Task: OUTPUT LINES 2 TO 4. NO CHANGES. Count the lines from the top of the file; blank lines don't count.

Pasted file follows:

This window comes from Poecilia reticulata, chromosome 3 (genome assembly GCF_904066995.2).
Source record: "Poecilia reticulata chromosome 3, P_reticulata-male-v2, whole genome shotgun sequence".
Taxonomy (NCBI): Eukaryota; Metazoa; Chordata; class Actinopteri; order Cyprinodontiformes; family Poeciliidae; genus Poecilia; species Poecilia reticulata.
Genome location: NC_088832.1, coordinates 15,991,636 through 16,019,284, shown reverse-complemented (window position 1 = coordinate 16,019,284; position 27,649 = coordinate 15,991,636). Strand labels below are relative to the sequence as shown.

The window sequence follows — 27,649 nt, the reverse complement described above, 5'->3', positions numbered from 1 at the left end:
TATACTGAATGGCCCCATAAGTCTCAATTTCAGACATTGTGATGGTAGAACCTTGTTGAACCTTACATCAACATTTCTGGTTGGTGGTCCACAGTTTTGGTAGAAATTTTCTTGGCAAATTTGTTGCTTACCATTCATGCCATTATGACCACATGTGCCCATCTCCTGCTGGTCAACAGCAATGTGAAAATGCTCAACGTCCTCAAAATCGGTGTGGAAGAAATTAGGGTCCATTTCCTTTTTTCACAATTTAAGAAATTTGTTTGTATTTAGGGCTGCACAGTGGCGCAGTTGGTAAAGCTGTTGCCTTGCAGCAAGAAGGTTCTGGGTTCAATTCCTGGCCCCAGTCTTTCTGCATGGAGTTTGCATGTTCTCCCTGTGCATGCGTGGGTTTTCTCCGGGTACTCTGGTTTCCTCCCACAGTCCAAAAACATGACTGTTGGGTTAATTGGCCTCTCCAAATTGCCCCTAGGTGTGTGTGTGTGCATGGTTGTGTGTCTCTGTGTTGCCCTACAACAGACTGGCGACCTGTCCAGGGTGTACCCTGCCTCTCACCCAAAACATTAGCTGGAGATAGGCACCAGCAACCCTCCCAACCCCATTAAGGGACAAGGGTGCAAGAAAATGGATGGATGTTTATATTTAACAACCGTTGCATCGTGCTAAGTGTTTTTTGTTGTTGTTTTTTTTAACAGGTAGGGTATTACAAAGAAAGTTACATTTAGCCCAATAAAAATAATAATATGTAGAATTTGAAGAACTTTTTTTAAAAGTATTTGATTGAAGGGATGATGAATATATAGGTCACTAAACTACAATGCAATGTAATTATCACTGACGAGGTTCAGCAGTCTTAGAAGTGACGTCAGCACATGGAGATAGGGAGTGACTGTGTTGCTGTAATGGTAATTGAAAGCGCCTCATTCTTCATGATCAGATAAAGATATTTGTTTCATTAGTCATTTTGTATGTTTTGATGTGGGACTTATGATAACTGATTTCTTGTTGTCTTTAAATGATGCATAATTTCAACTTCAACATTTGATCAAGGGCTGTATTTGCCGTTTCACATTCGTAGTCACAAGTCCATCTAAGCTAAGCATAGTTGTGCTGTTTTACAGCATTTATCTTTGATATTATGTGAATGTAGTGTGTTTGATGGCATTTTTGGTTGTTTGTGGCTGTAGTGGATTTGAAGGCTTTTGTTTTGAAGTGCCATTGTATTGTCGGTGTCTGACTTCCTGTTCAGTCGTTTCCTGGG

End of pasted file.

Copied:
Source record: "Poecilia reticulata chromosome 3, P_reticulata-male-v2, whole genome shotgun sequence".
Taxonomy (NCBI): Eukaryota; Metazoa; Chordata; class Actinopteri; order Cyprinodontiformes; family Poeciliidae; genus Poecilia; species Poecilia reticulata.
Genome location: NC_088832.1, coordinates 15,991,636 through 16,019,284, shown reverse-complemented (window position 1 = coordinate 16,019,284; position 27,649 = coordinate 15,991,636). Strand labels below are relative to the sequence as shown.